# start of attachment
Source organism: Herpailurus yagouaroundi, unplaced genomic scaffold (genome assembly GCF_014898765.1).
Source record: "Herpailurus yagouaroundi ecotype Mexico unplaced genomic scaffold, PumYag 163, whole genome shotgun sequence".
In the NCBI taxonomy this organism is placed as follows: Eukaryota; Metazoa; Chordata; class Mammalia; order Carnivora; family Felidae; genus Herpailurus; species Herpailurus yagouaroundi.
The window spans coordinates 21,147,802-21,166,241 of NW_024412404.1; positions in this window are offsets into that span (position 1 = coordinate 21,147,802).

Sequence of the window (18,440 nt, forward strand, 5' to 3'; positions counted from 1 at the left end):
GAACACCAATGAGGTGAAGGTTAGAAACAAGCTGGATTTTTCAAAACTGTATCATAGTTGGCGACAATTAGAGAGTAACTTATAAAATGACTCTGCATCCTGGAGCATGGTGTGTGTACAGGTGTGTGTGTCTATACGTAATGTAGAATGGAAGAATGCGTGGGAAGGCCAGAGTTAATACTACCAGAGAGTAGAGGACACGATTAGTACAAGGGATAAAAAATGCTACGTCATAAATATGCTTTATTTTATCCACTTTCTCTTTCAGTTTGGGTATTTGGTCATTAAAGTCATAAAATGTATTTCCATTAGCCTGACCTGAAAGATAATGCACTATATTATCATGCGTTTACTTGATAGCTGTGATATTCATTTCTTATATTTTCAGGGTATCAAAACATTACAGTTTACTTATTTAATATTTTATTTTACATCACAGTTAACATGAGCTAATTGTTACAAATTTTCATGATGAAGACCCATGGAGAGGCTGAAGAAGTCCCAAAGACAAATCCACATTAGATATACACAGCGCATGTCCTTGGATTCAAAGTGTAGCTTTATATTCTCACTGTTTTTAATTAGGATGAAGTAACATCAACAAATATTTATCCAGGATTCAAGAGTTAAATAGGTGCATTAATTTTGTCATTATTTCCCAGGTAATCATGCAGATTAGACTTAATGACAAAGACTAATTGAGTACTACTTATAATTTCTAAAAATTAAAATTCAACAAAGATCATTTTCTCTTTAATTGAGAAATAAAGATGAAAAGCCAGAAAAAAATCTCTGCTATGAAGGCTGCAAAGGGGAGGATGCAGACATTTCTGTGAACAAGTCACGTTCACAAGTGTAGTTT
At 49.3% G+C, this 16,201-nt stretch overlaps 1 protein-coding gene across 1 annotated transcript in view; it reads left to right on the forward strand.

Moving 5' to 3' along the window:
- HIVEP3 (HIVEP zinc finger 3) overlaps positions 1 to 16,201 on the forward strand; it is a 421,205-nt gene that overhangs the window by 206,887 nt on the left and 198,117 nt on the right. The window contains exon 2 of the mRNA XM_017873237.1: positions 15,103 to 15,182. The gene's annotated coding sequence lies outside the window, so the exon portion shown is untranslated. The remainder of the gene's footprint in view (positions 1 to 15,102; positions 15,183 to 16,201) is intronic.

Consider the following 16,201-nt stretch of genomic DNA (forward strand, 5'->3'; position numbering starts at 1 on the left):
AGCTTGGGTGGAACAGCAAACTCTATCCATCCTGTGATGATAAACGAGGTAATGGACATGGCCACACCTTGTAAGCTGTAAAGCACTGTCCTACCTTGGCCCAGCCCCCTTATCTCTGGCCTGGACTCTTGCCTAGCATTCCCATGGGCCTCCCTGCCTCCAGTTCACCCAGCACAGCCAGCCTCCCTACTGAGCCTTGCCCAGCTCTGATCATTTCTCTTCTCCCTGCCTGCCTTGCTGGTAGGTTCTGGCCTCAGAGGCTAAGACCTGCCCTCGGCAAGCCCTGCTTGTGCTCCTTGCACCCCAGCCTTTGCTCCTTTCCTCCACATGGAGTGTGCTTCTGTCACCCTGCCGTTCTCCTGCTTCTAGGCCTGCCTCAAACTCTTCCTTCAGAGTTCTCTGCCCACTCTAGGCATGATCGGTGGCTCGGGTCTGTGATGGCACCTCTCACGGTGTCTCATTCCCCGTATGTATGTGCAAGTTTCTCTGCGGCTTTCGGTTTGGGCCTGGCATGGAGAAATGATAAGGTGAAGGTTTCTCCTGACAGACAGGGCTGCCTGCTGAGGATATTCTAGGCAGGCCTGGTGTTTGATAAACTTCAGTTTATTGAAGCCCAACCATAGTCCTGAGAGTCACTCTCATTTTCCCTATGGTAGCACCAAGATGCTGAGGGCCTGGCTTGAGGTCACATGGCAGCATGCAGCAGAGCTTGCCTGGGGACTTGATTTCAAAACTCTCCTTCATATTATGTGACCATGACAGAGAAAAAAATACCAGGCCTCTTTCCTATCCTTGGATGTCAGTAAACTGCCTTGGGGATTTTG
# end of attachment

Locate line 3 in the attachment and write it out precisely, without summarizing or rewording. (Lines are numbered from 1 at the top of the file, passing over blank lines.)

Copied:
In the NCBI taxonomy this organism is placed as follows: Eukaryota; Metazoa; Chordata; class Mammalia; order Carnivora; family Felidae; genus Herpailurus; species Herpailurus yagouaroundi.